About the author:

Mary Anne Oger, machine knitting designer and instructor, is well-known for her classic, wearable designs and her knack for adding common sense and humour to machine knitting. She is adept in textures and great finishing techniques which can be used by all machine knitters, any gauge, all machines. With many seminar and workshop credits all over North America, her teaching skills are undisputed. As editor/publisher of 'KNITWORDS' magazine for 13 years from 1997 to 2010, Mary Anne set high industry standards for quality work in machine knitting. She makes her home in Thunder Bay, Ontario, Canada and can be reached through her website at www.knitwords.com where you can find her machine knitting blog 'Needles to Say...', providing hints, tips, patterns and inspiration for all machine knitters.

Publication Date:
Sep 18 2016 ISBN/EAN13: 1537755161 / 9781537755168

Page Count:120 Trim Size:8" x 10" Language: English  Printed: Black and White
 
 

Monday, September 19, 2016

panda success...

just to prove that I did get that panda sweater done! and Rhiana loves it! wow, she is growing  faster than bamboo! the sleeves are only just exactly right, good thing I didn't opt for the too-short version!  ;-)


I used the semi-jacquard technique to make the larger, single panda face on the patch pouch pocket ( say that a few times!) and then sewed it to the front of the pullover - admittedly, the pocket should have been a little smaller overall but she didn't notice and she was so proud to be part of the design process!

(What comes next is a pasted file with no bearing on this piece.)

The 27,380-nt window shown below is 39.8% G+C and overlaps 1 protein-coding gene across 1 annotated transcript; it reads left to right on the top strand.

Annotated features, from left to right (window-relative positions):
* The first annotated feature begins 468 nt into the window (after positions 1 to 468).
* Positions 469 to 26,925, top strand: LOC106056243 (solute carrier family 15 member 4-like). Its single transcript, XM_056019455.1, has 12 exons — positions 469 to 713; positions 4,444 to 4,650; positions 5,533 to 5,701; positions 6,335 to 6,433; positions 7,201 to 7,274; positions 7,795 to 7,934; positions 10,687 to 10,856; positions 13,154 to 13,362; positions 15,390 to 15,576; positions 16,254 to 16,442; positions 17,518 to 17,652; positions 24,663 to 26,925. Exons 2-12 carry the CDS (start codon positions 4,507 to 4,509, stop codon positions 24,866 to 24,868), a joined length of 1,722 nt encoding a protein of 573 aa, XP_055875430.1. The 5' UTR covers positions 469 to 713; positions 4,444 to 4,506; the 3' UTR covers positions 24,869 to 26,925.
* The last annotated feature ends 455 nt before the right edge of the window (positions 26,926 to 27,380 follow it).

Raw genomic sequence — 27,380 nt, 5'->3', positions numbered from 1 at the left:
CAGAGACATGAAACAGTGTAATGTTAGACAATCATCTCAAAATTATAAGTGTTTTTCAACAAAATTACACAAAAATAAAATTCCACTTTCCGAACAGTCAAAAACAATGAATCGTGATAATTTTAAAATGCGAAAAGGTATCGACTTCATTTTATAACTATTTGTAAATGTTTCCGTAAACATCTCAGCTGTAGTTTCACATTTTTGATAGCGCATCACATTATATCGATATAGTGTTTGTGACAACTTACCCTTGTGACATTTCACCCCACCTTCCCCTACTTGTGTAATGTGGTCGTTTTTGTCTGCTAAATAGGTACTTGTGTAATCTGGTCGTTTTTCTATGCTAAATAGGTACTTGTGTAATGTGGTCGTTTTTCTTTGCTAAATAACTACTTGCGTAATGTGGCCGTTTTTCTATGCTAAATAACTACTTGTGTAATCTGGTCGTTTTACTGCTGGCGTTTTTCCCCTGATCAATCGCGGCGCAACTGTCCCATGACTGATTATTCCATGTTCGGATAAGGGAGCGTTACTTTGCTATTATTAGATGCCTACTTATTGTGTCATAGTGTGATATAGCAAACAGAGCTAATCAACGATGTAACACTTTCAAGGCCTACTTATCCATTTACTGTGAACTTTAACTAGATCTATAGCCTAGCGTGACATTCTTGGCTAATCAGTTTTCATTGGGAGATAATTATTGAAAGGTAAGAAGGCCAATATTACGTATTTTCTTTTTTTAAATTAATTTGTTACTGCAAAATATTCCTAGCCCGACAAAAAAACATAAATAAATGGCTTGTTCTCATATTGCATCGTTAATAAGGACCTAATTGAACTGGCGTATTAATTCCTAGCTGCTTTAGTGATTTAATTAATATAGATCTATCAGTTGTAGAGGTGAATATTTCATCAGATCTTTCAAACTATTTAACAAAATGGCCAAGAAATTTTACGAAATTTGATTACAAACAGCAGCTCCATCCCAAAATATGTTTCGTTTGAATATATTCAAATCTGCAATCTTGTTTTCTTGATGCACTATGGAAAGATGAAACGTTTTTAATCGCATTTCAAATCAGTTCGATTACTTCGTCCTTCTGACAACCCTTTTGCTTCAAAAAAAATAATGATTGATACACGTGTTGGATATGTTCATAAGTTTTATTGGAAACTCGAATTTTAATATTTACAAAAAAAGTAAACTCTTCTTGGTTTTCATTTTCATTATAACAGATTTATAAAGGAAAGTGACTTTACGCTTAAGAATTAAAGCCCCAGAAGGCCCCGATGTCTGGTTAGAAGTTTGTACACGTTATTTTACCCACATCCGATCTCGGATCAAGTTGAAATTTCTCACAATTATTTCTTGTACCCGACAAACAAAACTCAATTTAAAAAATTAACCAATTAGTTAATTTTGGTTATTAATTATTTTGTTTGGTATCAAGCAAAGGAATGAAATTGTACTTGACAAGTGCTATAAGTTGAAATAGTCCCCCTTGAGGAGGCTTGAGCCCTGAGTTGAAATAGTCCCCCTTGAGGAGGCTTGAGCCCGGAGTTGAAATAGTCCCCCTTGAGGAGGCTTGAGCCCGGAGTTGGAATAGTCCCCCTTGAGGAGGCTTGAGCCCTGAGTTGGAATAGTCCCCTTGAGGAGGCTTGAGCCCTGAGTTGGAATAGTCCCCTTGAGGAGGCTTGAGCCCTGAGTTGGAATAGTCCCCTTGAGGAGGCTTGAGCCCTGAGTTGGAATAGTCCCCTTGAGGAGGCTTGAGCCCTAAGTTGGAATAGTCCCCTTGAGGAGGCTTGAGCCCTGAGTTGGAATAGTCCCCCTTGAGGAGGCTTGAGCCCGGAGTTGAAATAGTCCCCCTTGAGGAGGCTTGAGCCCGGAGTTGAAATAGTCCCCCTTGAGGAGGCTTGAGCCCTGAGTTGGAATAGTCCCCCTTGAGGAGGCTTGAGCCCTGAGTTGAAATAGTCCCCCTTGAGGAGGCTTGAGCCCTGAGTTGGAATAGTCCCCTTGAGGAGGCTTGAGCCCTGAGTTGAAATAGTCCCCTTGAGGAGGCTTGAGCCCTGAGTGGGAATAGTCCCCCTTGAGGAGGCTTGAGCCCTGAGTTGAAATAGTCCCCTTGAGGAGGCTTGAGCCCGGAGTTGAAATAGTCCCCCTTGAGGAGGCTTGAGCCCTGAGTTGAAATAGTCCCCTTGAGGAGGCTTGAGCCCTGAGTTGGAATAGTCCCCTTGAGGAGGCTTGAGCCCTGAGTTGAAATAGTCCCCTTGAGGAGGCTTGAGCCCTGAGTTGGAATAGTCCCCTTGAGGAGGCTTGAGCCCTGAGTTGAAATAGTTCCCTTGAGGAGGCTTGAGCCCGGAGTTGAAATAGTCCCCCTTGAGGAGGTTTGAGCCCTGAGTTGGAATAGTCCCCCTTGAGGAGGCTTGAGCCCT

Tuesday, August 30, 2016

the hurry-er I go...

the behind-er I get! I got that first sleeve off the machine in about 40 minutes, feeling pretty good that I had no glitches, like dropping everything off or switching the yarns wrong or something like that. After all, that's what the yarn changer is all about! LOL!  BUT, it looks suspiciously small!!! Now, I am using my KR11/knit contour/shaping device  for the size - you program in the stitch and row count from the swatch and it shows you how many stitches to cast on, when to increase and how long to make it. Usually I also have a to-scale drawing on graph paper that I can make brief notations, like how many stitches to cast-on and the row count at the underarm and top of sleeve cap so I can be sure that the next piece matches up AND usually I use the calculator to multiply the row gauge by the length of the sleeve so I should know ahead of time close to where I should be by the time the mylar feeds through to the underarm, but somehow, yesterday, I forgot this step...Sure enough, I had plugged in 63 rows to 10 cm instead of the actual 68 rows - no wonder it looks short. I briefly entertained the idea of teaching Rhiana to push her sleeves up slightly for the 3/4 sleeve look but my heart said no, you can't cheat a granddaughter!
A few notes on the knitting...
Bring the end needle out at the carriage side, at the beginning of each row. This makes sure the end needle knits properly and that both yarns/colours go to the edge of the knitting.
Increase: when the carriage is at the right side (away from the yarn changer) you have one colour at this side - bring out the next new needle and ewrap it with that colour. At the same time, do an ewrap at the left side with the unused yarn. This way you aren't fighting both yarns at the left side.
Decreases/shaping for the sleeve cap: normally I would want to shortrow the sleeve cap and then cast them all off at the end but that means holding position which will surely cause trouble because of the yarn changer. On the bad sleeve, I did go to the old method of casting off stitch by stitch with the transfer tool on the carriage side of the work. It takes more time and is rather ugly. This time, I used the ravel cord method of shortrowing - why didn't I think of that yesterday? So much better!